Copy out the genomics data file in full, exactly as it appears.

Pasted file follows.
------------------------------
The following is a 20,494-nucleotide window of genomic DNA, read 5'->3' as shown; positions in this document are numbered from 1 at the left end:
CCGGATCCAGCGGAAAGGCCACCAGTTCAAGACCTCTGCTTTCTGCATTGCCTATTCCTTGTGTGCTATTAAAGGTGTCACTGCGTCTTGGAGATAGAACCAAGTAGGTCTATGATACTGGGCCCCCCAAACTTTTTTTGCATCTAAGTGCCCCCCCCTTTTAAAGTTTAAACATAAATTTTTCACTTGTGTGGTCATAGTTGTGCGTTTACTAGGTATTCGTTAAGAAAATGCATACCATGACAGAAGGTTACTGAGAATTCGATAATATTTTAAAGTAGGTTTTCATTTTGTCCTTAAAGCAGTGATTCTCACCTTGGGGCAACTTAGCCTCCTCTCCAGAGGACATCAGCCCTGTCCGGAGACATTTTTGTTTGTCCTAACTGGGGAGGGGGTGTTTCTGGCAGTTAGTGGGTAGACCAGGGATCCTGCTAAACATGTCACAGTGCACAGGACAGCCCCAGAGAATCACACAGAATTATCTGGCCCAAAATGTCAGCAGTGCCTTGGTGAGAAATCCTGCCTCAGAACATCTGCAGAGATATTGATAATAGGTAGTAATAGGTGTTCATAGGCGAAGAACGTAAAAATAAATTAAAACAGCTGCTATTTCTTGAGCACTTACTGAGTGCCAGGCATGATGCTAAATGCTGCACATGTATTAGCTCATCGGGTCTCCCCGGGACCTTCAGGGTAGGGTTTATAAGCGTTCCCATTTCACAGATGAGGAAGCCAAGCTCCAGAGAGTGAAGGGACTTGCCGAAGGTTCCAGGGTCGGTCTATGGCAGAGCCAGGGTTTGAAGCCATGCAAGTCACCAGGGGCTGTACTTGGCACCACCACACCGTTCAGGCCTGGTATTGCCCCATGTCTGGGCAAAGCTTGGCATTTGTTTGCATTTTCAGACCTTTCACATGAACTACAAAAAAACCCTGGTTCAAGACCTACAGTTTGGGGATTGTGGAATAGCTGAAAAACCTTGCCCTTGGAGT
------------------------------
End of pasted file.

The following is a 20,494-nucleotide window of genomic DNA, read 5'->3' as shown; positions in this document are numbered from 1 at the left end:
CCGGATCCAGCGGAAAGGCCACCAGTTCAAGACCTCTGCTTTCTGCATTGCCTATTCCTTGTGTGCTATTAAAGGTGTCACTGCGTCTTGGAGATAGAACCAAGTAGGTCTATGATACTGGGCCCCCCAAACTTTTTTTGCATCTAAGTGCCCCCCCCTTTTAAAGTTTAAACATAAATTTTTCACTTGTGTGGTCATAGTTGTGCGTTTACTAGGTATTCGTTAAGAAAATGCATACCATGACAGAAGGTTACTGAGAATTCGATAATATTTTAAAGTAGGTTTTCATTTTGTCCTTAAAGCAGTGATTCTCACCTTGGGGCAACTTAGCCTCCTCTCCAGAGGACATCAGCCCTGTCCGGAGACATTTTTGTTTGTCCTAACTGGGGAGGGGGTGTTTCTGGCAGTTAGTGGGTAGACCAGGGATCCTGCTAAACATGTCACAGTGCACAGGACAGCCCCAGAGAATCACACAGAATTATCTGGCCCAAAATGTCAGCAGTGCCTTGGTGAGAAATCCTGCCTCAGAACATCTGCAGAGATATTGATAATAGGTAGTAATAGGTGTTCATAGGCGAAGAACGTAAAAATAAATTAAAACAGCTGCTATTTCTTGAGCACTTACTGAGTGCCAGGCATGATGCTAAATGCTGCACATGTATTAGCTCATCGGGTCTCCCCGGGACCTTCAGGGTAGGGTTTATAAGCGTTCCCATTTCACAGATGAGGAAGCCAAGCTCCAGAGAGTGAAGGGACTTGCCGAAGGTTCCAGGGTCGGTCTATGGCAGAGCCAGGGTTTGAAGCCATGCAAGTCACCAGGGGCTGTACTTGGCACCACCACACCGTTCAGGCCTGGTATTGCCCCATGTCTGGGCAAAGCTTGGCATTTGTTTGCATTTTCAGACCTTTCACATGAACTACAAAAAAACCCTGGTTCAAGACCTACAGTTTGGGGATTGTGGAATAGCTGAAAAACCTTGCCCTTGGAGT